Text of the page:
British executives earn lowest real pay in Western Europe

Senior managers in UK firms have among the lowest levels of disposable income in the world.

The World Pay Report 2008 by management consultancy Hay Group, placed UK executives as 47th in the real pay stakes, which take in the true purchasing power of executive salaries, out of the 51 economies it analysed.†

The results reflect a combination of high tax rates and the cost of living in the UK compared to developing countries. Factors such as these erode the levels of disposable income.

Due to demand for management talent far outstripping supply in the Middle East, Asia and Eastern Europe, senior managers in these fast-growth economies are enjoying the highest spending capacity. Oil-driven economies of the Middle East dominate the top of the table, with Qatar boasting the world’s best paid managers, earning over two and a half times the salaries of their British counterparts.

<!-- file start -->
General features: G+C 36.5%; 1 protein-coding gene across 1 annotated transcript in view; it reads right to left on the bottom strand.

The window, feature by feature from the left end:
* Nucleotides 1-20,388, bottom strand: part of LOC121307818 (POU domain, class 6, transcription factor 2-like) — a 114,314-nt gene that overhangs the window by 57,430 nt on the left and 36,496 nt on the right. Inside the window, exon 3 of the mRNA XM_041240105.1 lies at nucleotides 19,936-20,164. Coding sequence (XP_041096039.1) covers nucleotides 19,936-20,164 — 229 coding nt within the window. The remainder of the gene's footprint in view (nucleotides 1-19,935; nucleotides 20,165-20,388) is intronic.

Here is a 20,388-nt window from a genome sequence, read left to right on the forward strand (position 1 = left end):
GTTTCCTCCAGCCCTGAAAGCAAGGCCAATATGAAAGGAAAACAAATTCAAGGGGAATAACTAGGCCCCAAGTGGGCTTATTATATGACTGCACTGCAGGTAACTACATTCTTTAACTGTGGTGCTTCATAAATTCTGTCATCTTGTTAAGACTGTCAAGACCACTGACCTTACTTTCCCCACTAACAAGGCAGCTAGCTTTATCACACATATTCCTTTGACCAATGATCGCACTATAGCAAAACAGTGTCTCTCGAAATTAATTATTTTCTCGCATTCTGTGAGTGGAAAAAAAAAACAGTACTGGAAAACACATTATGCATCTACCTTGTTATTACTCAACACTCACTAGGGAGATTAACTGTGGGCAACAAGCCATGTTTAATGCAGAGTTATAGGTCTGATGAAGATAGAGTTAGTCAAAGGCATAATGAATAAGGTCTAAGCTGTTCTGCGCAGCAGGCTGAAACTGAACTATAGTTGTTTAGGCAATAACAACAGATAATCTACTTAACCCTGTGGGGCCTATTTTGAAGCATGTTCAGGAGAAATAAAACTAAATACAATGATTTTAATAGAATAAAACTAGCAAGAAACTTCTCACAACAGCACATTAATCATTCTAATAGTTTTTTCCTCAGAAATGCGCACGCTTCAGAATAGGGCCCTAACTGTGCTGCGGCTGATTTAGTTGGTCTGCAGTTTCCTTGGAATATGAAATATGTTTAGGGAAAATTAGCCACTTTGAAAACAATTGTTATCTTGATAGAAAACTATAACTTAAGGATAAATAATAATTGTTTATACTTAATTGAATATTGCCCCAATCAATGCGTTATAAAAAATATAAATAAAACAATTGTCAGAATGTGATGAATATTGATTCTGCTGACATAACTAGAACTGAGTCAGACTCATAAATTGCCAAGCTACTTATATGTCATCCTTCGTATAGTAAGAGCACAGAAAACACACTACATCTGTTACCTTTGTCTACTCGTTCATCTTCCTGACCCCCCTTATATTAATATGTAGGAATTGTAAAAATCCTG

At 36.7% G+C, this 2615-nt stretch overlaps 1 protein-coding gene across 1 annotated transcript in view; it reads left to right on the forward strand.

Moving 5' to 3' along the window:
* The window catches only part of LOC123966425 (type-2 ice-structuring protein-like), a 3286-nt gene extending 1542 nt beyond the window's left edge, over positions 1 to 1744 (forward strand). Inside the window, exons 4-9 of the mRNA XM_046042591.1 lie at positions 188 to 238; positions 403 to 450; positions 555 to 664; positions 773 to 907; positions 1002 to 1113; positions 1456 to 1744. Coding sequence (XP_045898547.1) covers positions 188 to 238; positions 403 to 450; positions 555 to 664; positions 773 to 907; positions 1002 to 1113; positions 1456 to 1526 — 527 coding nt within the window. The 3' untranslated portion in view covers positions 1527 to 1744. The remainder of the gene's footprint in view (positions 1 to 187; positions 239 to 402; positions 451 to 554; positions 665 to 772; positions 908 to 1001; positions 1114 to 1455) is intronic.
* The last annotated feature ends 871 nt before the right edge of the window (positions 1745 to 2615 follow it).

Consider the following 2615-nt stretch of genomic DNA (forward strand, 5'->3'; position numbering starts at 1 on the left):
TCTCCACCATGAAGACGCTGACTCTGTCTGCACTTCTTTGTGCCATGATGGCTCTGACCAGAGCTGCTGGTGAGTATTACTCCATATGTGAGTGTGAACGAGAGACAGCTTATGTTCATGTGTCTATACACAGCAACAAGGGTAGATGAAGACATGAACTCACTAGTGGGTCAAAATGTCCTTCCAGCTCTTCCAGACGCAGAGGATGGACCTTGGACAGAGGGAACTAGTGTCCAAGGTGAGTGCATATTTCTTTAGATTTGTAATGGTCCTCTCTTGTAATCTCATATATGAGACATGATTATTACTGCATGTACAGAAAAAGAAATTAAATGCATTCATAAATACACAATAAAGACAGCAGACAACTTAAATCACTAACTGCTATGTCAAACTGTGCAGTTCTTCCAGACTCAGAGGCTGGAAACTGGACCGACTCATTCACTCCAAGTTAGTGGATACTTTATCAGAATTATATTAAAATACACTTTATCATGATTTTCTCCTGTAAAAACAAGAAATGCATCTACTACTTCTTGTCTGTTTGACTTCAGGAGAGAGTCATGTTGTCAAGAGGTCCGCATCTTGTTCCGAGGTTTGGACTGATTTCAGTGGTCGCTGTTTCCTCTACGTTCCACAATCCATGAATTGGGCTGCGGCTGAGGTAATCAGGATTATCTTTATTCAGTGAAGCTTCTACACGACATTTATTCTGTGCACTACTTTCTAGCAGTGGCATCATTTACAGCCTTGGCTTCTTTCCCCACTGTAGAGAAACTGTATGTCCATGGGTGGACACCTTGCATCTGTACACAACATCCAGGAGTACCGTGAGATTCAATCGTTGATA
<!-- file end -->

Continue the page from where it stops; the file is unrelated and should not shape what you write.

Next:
Peter Christie, director, reward consulting at Hay Group, said: “As the UK creeps towards recession, British companies will be increasingly constrained by tightening budgets over the coming year. Pay rises will be driven by what companies can afford, rather than what’s needed to compete in the global management market.

“As a result, UK firms could risk a brain-drain to higher growth economies, as executives seek better standards of living. UK Plc will need to be smarter about how firms allocate resources. Best-performing companies will carefully target pay increases to key roles and high-performing individuals.”